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Chas Moloney, Marketing Director, Ricoh UK& Ireland

We live in a world defined by convenience, where new technologies are developed with the sole aim of making our lives more efficient and productive. With online shopping simplified to the click of a button at Amazon, and personal banking authentication requiring no more than one spoken word with Barclays, everyday tasks both at home and in the office are now easier, quicker and – some might argue – more enjoyable than ever before.

With such obvious progress on the technological front, businesses are now well-placed to offer their employees tech-enabled, flexible working – allowing them to choose where they work and how they work, on whichever device they choose. Indeed, this is something that the government has been championing since 2014, with the introduction of new legislation to grant every employee the legal right to request flexible working, regardless of their personal circumstances.

Despite these developments, it seems that corporate attitudes towards flexible working are lagging worryingly behind, preventing many workers and businesses from taking full advantage of the opportunity they present – a fact that the latest research from IT services company, Ricoh UK, can attest to.

Polling 1,249 knowledge workers across the UK, the research – conducted in partnership with YouGov – shows that a culture of ‘presenteeism’, where employees work longer hours at their desk in order to secure positive endorsement from management, dominates British business. Unsurprisingly, it is young professionals – digital natives accustomed to using mobile and tablet devices at home and in the office – who are impacted the most by this out of date working etiquette.

The research reveals how young workers in particular feel pressured to compromise their own working styles in order to meet the expectation that they should be present in the office at all times. As much as 67 per cent of 18-26 year olds have admitted to ‘faking’ the extent of their workloads by staying late at the office beyond their contracted hours in an attempt to get ahead.

Against this backdrop, working away from the office is viewed unfavourably – to the extent that 39 per cent of young professionals believe it could damage their career progression. Nearly half (41 per cent) also feel that their bosses favour staff who work over their contracted hours in the office, showing how a culture of fear is permeating British business from the top down.

In this digital age, when we can book a taxi through an app on our mobile phone and then connect to free Wi-Fi when we’re in it, it’s nonsensical that such outdated, legacy working practices continue to thrive. If we are to avoid a generation of demotivated, disillusioned workers, British business leaders must take urgent steps to equip the next generation of young professionals with the technologies that they are both familiar with, and can actually aid their working lives.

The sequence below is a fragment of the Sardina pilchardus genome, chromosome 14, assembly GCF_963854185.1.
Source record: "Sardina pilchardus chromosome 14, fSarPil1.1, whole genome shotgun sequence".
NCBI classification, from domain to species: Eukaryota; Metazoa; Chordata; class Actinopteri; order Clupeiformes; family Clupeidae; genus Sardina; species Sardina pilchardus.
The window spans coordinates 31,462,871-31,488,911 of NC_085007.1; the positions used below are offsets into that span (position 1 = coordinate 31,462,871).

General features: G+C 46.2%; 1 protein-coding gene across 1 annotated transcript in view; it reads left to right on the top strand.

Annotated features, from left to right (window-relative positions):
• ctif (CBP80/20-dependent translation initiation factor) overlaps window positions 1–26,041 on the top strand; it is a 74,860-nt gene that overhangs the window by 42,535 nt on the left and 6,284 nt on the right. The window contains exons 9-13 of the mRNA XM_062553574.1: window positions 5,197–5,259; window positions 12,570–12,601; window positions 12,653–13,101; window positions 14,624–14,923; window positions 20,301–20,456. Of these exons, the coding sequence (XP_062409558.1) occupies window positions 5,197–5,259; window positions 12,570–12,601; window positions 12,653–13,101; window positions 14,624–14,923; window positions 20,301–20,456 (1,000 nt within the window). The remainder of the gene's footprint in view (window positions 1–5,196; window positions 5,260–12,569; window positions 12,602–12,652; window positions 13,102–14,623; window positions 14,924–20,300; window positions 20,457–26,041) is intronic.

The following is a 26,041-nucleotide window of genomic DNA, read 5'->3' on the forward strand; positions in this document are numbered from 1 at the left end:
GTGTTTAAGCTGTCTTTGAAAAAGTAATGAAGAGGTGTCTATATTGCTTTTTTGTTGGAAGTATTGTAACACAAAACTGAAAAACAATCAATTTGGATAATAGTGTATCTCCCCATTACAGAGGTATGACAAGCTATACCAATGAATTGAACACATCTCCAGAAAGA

The research suggests that young people see a direct correlation between digital skills and success, with a third (31 per cent) calling for the government to grant funding for the provision of technology to empower a more digitally-driven British workforce. A further 47 per cent also believe the government should connect businesses with technology experts to help them roll-out more tech-enabled working practices.

Supporting employee development with tech-driven working plans tailored to their individual preferences is something that Ricoh, a global IT services company, is committed to. We invest in technology so our staff can work flexibly on their own terms, either by hot-desking in the office, or working from home around personal appointments. Of course, this improves employee engagement, loyalty and wellbeing, but we also believe that it helps people to work more productively and efficiently.

However, investment in new technologies is only half the battle when helping organisations to adopt a more flexible approach. If we are to free British businesses of a legacy ‘presentee-ist’ culture, the youngsters believe that this must be complemented by a total change of mind set. Ricoh’s research reveals how 49 per cent of young workers want the government to ensure businesses are clear on their employer obligations to provide access to this style of work, while 58 per cent think the government should educate employers more about the benefits of flexible working.

While the government’s introduction of flexible working legislation was applauded two years ago, it is clear that more needs to be done to ensure these good intentions are followed-through into practice. It is only by continuing to challenge cultural ‘norms’ and investing in a truly tech-enabled workforce, that we will be able to help our young professionals reach their full potential and secure Britain’s digital economy for generations to come.

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